Recently, I came across a show called Pine Gap on the Netflix show guide. It was set in the titular Pine Gap, a joint defense intelligence facility near the town of Alice Springs in Australia. The base is staffed by both Americans and Australians, who monitor satellite and communication transmissions in the area for potential threats to either country. But that only works as long as the goals of both countries are aligned, and in Pine Gap it becomes clear that may not always be the case. In the first episode, a passenger plane is shot out of the sky over Myanmar, allegedly by a separatist terrorist group, and malware is found on the base’s computer, which had to have been planted by a member of the crew on duty when the plane was shot down. Up until now, we have a set-up that would feel pretty common to any spy thriller series. It’s the part that comes after that makes Pine Gap different.
Here in America we’re used to a certain flavor of spies. Guys like Jack Bauer, Jason Bourne, or Ethan Hunt are the spies we put in our shows and movies. They are intelligence assets who also kick asses, can drive backward down multiple hairpin turns, can defuse bombs, are a crack shot with any weapon you hand them, and quick with a quip afterward to show how easy it is for them. They’re basically superheroes. The staff at Pine Gap are just people. Sure, they speak over a half dozen languages, or wrote their doctoral thesis on identifying people with satellite imagery, or are genius software engineers, but they’re also in a basketball league. They’re worried about their kids’ school fees. They struggle with relating to other people and their own families due to the top-secret nature of their work. Oddly, they are very reminiscent of the kind of people I grew up around in the suburbs of D.C.
In Pine Gap we watch the executives try to find who planted the malware amidst an escalating security situation in the South China Sea, and we watch the staff navigate their personal lives as well as their own suspicions about the communications and images they’re tasked with monitoring. No one goes crawling through air vents or sneaking around dark buildings with a gun. They talk about being passed over for promotions, or how hard it is to date. Even while they order drone strikes or monitor warships, none of our characters are in any mortal danger from their posts in the middle of the Australian outback. It’s all at a remove, and yet it’s not. They’re in it every day. It’s a genuine thriller, but the stakes are believable and immediate rather than extraordinary and global. There are parts of Pine Gap that might run a chill down your back, but it’s more the realization that intelligence services can tap any cellphone in a room to listen to what’s happening in that room, rather than physical violence.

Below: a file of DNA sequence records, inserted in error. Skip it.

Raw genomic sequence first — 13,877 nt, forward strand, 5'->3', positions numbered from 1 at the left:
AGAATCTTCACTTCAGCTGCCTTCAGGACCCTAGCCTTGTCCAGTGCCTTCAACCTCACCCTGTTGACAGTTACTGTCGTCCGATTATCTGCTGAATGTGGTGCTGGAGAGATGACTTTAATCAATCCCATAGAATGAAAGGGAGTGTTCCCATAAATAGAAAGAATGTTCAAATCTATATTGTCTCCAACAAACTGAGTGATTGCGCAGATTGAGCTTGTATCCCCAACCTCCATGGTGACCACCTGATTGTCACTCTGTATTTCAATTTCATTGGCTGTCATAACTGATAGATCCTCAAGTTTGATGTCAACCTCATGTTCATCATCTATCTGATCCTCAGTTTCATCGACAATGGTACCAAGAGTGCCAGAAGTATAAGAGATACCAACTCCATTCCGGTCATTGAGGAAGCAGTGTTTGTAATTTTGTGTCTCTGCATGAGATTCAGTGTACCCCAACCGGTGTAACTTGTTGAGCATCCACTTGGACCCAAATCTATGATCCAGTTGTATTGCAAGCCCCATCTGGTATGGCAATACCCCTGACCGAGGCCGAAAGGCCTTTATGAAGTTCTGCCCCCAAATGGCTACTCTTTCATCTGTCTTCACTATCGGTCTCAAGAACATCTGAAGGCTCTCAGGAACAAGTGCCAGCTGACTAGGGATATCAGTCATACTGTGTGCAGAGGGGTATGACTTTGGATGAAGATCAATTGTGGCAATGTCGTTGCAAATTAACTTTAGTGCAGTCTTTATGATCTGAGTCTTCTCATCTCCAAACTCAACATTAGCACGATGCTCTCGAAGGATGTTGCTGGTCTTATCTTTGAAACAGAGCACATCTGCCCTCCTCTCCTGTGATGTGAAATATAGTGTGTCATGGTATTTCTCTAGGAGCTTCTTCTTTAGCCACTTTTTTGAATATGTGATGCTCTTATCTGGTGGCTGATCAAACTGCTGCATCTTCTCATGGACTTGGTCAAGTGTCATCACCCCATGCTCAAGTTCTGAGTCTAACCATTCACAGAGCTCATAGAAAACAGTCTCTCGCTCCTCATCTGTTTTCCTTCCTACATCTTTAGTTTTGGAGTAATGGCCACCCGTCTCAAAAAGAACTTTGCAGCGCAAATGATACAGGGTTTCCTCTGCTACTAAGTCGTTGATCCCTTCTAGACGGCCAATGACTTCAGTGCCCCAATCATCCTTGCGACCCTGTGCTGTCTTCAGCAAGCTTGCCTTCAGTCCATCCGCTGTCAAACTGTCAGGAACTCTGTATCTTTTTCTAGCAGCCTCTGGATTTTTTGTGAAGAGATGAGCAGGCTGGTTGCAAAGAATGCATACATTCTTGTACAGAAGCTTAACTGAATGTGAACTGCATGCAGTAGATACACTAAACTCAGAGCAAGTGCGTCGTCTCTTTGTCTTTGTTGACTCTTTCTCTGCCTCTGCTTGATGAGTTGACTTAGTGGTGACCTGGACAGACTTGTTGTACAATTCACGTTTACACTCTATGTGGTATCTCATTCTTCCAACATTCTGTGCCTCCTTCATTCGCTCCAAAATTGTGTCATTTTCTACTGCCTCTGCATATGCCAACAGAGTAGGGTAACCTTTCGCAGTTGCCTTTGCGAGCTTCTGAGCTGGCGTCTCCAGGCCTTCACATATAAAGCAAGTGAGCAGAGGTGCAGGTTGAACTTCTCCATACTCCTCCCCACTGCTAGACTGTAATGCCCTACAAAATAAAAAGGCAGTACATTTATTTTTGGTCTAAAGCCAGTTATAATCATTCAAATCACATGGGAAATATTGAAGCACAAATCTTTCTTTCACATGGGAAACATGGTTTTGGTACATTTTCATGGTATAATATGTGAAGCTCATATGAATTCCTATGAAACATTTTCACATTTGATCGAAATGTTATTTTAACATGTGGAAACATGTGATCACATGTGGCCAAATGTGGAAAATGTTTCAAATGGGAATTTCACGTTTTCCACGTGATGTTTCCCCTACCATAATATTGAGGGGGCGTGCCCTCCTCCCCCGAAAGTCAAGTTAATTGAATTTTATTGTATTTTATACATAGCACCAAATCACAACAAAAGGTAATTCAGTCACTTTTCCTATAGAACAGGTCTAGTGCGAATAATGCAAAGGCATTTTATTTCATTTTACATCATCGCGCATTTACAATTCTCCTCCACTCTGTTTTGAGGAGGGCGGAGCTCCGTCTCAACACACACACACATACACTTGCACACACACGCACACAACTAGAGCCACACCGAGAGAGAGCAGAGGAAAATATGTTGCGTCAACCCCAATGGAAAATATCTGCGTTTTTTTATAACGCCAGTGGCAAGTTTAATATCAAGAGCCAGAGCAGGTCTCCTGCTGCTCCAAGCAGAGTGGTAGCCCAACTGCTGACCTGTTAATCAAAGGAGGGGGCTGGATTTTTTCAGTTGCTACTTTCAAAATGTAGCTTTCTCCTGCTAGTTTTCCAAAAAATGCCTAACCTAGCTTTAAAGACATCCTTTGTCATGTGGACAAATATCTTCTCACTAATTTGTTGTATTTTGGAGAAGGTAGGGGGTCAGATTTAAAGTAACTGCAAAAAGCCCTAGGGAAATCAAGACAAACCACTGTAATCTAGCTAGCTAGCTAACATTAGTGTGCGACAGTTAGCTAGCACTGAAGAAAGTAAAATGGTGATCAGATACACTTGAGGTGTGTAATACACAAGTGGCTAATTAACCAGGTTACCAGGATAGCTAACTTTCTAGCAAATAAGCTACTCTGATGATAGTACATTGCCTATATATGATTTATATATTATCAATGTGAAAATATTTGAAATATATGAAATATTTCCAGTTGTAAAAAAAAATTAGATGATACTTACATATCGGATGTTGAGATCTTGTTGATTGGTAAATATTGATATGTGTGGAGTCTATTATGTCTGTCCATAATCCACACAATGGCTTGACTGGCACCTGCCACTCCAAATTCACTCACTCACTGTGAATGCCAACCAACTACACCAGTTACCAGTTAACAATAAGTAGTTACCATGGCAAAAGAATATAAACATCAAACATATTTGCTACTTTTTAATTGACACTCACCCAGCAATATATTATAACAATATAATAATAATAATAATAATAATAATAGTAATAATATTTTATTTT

Overall, I enjoyed Pine Gap and found myself guessing at the central mystery to the end. There are enough believable twists thrown in to keep things interesting. The side plots involving a Chinese mining company and the Aboriginal population, who have been shut out of their ancestral land by the Pine Gap facility, are likely meant to be developed further in future seasons, but felt distracting from the clearly defined core arc of the first season. I also felt like some of the early characterization was a bit clumsy, with people shouting arguments back and forth during high-stress situations in the intelligence facility. The show actually filmed in Alice Springs in Australia, so the exterior scenes are stunning. While the characters on the show are split between Australians and Americans, only one of the Americans is played by an actual American and I definitely caught a few tell-tale accent slips on the other ones. But these are minor issues. If you’re looking for a relatively low-stakes political thriller where you worry more about personal relationships than who’s got how many bullets, this is a good show for you.
Header Image Source: Netflix/ABC